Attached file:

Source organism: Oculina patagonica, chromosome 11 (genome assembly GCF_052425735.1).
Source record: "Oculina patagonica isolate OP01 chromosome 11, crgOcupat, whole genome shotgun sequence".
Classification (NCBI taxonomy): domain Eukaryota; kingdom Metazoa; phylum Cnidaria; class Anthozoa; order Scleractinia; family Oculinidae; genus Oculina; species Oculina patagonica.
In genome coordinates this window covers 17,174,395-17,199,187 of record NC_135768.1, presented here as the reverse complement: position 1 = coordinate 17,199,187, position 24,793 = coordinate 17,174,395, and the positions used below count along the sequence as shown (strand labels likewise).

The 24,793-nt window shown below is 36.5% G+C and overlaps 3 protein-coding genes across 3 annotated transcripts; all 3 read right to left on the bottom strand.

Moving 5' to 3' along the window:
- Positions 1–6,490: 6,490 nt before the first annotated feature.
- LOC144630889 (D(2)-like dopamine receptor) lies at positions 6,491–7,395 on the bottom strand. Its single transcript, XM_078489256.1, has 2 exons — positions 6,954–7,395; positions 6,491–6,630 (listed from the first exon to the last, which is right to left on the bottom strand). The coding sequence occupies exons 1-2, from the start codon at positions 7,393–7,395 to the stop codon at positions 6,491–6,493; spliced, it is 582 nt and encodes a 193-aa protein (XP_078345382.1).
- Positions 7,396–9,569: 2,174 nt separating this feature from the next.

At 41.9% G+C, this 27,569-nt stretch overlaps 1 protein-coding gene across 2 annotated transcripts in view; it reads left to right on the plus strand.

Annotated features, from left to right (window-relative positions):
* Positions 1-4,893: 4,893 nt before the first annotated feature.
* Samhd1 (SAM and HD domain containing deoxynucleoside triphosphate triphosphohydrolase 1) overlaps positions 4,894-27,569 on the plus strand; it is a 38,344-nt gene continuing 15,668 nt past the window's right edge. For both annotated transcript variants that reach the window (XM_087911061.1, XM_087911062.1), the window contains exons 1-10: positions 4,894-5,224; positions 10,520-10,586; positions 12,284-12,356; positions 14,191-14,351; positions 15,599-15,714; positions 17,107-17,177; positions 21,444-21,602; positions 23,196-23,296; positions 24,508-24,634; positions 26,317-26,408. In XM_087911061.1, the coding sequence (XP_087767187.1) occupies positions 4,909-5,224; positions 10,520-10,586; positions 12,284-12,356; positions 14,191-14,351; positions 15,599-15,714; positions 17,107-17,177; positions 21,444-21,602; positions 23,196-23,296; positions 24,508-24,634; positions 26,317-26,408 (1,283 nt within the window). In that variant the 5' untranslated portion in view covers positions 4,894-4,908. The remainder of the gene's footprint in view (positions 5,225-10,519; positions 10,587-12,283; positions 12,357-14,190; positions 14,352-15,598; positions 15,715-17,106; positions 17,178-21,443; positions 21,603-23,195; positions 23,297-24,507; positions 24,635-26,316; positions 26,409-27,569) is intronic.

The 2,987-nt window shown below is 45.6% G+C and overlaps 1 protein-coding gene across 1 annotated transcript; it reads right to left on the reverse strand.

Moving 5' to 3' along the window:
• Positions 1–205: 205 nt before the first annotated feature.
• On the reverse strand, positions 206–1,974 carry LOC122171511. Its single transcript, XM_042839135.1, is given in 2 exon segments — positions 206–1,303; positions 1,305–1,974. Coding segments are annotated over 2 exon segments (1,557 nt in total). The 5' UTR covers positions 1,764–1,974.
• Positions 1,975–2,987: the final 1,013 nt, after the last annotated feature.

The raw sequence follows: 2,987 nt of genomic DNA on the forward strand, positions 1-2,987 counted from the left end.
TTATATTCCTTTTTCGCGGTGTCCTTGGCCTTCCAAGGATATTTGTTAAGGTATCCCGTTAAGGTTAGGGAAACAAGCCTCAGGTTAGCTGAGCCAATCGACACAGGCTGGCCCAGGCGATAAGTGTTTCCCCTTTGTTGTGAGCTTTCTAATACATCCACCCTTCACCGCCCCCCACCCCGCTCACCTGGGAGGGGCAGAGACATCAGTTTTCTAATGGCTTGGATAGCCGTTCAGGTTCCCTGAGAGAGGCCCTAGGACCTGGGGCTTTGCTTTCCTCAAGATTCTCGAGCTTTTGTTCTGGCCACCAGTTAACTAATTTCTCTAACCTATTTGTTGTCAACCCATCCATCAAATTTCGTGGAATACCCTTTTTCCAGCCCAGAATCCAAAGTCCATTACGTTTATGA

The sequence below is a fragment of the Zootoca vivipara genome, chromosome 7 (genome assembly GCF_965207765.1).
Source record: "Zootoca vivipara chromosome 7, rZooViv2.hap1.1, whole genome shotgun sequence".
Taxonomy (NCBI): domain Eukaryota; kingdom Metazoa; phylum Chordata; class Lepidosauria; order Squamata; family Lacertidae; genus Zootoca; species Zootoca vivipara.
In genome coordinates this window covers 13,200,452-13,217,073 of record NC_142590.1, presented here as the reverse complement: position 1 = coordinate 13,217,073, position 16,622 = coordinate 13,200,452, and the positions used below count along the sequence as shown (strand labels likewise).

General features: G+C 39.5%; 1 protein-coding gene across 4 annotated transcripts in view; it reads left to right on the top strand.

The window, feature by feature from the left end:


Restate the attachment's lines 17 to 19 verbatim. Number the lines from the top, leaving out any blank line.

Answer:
• On the reverse strand, positions 206–1,974 carry LOC122171511. Its single transcript, XM_042839135.1, is given in 2 exon segments — positions 206–1,303; positions 1,305–1,974. Coding segments are annotated over 2 exon segments (1,557 nt in total). The 5' UTR covers positions 1,764–1,974.
• Positions 1,975–2,987: the final 1,013 nt, after the last annotated feature.

The raw sequence follows: 2,987 nt of genomic DNA on the forward strand, positions 1-2,987 counted from the left end.